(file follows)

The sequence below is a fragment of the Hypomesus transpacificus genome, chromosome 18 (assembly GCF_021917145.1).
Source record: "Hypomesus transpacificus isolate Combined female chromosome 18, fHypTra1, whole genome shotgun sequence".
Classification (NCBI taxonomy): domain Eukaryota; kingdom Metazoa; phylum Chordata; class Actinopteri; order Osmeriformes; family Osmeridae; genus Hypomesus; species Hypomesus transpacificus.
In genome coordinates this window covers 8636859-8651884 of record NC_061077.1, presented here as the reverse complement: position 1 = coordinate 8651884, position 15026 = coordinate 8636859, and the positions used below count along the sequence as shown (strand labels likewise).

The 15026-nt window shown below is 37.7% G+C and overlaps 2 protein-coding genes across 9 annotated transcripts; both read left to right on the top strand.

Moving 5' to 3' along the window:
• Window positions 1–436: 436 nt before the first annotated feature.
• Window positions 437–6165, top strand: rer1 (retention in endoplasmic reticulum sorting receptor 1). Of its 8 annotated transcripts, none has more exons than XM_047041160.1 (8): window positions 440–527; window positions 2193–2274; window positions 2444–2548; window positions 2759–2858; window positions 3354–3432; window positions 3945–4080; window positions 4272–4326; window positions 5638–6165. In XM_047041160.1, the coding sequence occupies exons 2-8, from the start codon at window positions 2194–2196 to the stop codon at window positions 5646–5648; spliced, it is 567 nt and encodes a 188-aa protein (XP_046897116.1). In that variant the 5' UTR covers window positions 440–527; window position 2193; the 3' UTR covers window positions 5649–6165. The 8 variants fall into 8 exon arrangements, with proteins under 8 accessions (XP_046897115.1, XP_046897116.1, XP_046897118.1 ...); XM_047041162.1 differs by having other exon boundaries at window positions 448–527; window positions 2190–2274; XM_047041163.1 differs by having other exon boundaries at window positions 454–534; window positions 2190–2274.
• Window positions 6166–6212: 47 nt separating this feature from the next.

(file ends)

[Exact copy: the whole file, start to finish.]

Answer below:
The sequence below is a fragment of the Hypomesus transpacificus genome, chromosome 18 (assembly GCF_021917145.1).
Source record: "Hypomesus transpacificus isolate Combined female chromosome 18, fHypTra1, whole genome shotgun sequence".
Classification (NCBI taxonomy): domain Eukaryota; kingdom Metazoa; phylum Chordata; class Actinopteri; order Osmeriformes; family Osmeridae; genus Hypomesus; species Hypomesus transpacificus.
In genome coordinates this window covers 8636859-8651884 of record NC_061077.1, presented here as the reverse complement: position 1 = coordinate 8651884, position 15026 = coordinate 8636859, and the positions used below count along the sequence as shown (strand labels likewise).

The 15026-nt window shown below is 37.7% G+C and overlaps 2 protein-coding genes across 9 annotated transcripts; both read left to right on the top strand.

Moving 5' to 3' along the window:
• Window positions 1–436: 436 nt before the first annotated feature.
• Window positions 437–6165, top strand: rer1 (retention in endoplasmic reticulum sorting receptor 1). Of its 8 annotated transcripts, none has more exons than XM_047041160.1 (8): window positions 440–527; window positions 2193–2274; window positions 2444–2548; window positions 2759–2858; window positions 3354–3432; window positions 3945–4080; window positions 4272–4326; window positions 5638–6165. In XM_047041160.1, the coding sequence occupies exons 2-8, from the start codon at window positions 2194–2196 to the stop codon at window positions 5646–5648; spliced, it is 567 nt and encodes a 188-aa protein (XP_046897116.1). In that variant the 5' UTR covers window positions 440–527; window position 2193; the 3' UTR covers window positions 5649–6165. The 8 variants fall into 8 exon arrangements, with proteins under 8 accessions (XP_046897115.1, XP_046897116.1, XP_046897118.1 ...); XM_047041162.1 differs by having other exon boundaries at window positions 448–527; window positions 2190–2274; XM_047041163.1 differs by having other exon boundaries at window positions 454–534; window positions 2190–2274.
• Window positions 6166–6212: 47 nt separating this feature from the next.